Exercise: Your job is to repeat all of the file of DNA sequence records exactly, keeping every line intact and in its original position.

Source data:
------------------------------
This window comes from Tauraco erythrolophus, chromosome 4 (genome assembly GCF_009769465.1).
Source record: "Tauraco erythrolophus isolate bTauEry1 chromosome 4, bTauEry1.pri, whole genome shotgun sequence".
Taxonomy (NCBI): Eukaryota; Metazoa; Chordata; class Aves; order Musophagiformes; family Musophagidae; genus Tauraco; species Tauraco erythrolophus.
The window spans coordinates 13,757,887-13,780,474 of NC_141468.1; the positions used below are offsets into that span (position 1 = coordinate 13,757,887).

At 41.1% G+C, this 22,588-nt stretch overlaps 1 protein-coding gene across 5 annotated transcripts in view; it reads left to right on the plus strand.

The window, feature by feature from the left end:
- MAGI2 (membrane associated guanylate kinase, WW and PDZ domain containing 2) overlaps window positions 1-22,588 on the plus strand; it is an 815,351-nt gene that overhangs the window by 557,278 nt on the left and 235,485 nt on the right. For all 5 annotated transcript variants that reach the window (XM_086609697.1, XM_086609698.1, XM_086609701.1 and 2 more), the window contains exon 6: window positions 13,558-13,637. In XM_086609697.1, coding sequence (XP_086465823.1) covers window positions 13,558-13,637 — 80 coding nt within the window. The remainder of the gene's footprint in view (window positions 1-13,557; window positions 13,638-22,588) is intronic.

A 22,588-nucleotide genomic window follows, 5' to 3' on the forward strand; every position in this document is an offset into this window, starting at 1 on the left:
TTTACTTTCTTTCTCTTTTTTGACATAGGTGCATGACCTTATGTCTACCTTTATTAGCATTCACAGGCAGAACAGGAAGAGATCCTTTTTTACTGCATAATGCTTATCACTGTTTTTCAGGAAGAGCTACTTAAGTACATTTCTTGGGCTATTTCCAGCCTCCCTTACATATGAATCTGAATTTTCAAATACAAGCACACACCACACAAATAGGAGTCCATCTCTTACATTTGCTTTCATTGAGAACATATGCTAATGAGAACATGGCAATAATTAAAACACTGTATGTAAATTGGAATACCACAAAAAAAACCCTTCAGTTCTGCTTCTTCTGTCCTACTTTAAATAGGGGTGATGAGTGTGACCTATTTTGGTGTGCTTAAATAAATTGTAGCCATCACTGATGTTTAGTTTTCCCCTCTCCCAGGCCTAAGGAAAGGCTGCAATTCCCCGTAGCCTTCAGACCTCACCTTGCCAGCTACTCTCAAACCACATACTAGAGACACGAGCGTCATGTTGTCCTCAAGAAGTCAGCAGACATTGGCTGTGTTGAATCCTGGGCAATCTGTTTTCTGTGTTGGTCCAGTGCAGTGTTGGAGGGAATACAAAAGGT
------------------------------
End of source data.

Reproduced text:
This window comes from Tauraco erythrolophus, chromosome 4 (genome assembly GCF_009769465.1).
Source record: "Tauraco erythrolophus isolate bTauEry1 chromosome 4, bTauEry1.pri, whole genome shotgun sequence".
Taxonomy (NCBI): Eukaryota; Metazoa; Chordata; class Aves; order Musophagiformes; family Musophagidae; genus Tauraco; species Tauraco erythrolophus.
The window spans coordinates 13,757,887-13,780,474 of NC_141468.1; the positions used below are offsets into that span (position 1 = coordinate 13,757,887).

At 41.1% G+C, this 22,588-nt stretch overlaps 1 protein-coding gene across 5 annotated transcripts in view; it reads left to right on the plus strand.

The window, feature by feature from the left end:
- MAGI2 (membrane associated guanylate kinase, WW and PDZ domain containing 2) overlaps window positions 1-22,588 on the plus strand; it is an 815,351-nt gene that overhangs the window by 557,278 nt on the left and 235,485 nt on the right. For all 5 annotated transcript variants that reach the window (XM_086609697.1, XM_086609698.1, XM_086609701.1 and 2 more), the window contains exon 6: window positions 13,558-13,637. In XM_086609697.1, coding sequence (XP_086465823.1) covers window positions 13,558-13,637 — 80 coding nt within the window. The remainder of the gene's footprint in view (window positions 1-13,557; window positions 13,638-22,588) is intronic.

A 22,588-nucleotide genomic window follows, 5' to 3' on the forward strand; every position in this document is an offset into this window, starting at 1 on the left:
TTTACTTTCTTTCTCTTTTTTGACATAGGTGCATGACCTTATGTCTACCTTTATTAGCATTCACAGGCAGAACAGGAAGAGATCCTTTTTTACTGCATAATGCTTATCACTGTTTTTCAGGAAGAGCTACTTAAGTACATTTCTTGGGCTATTTCCAGCCTCCCTTACATATGAATCTGAATTTTCAAATACAAGCACACACCACACAAATAGGAGTCCATCTCTTACATTTGCTTTCATTGAGAACATATGCTAATGAGAACATGGCAATAATTAAAACACTGTATGTAAATTGGAATACCACAAAAAAAACCCTTCAGTTCTGCTTCTTCTGTCCTACTTTAAATAGGGGTGATGAGTGTGACCTATTTTGGTGTGCTTAAATAAATTGTAGCCATCACTGATGTTTAGTTTTCCCCTCTCCCAGGCCTAAGGAAAGGCTGCAATTCCCCGTAGCCTTCAGACCTCACCTTGCCAGCTACTCTCAAACCACATACTAGAGACACGAGCGTCATGTTGTCCTCAAGAAGTCAGCAGACATTGGCTGTGTTGAATCCTGGGCAATCTGTTTTCTGTGTTGGTCCAGTGCAGTGTTGGAGGGAATACAAAAGGT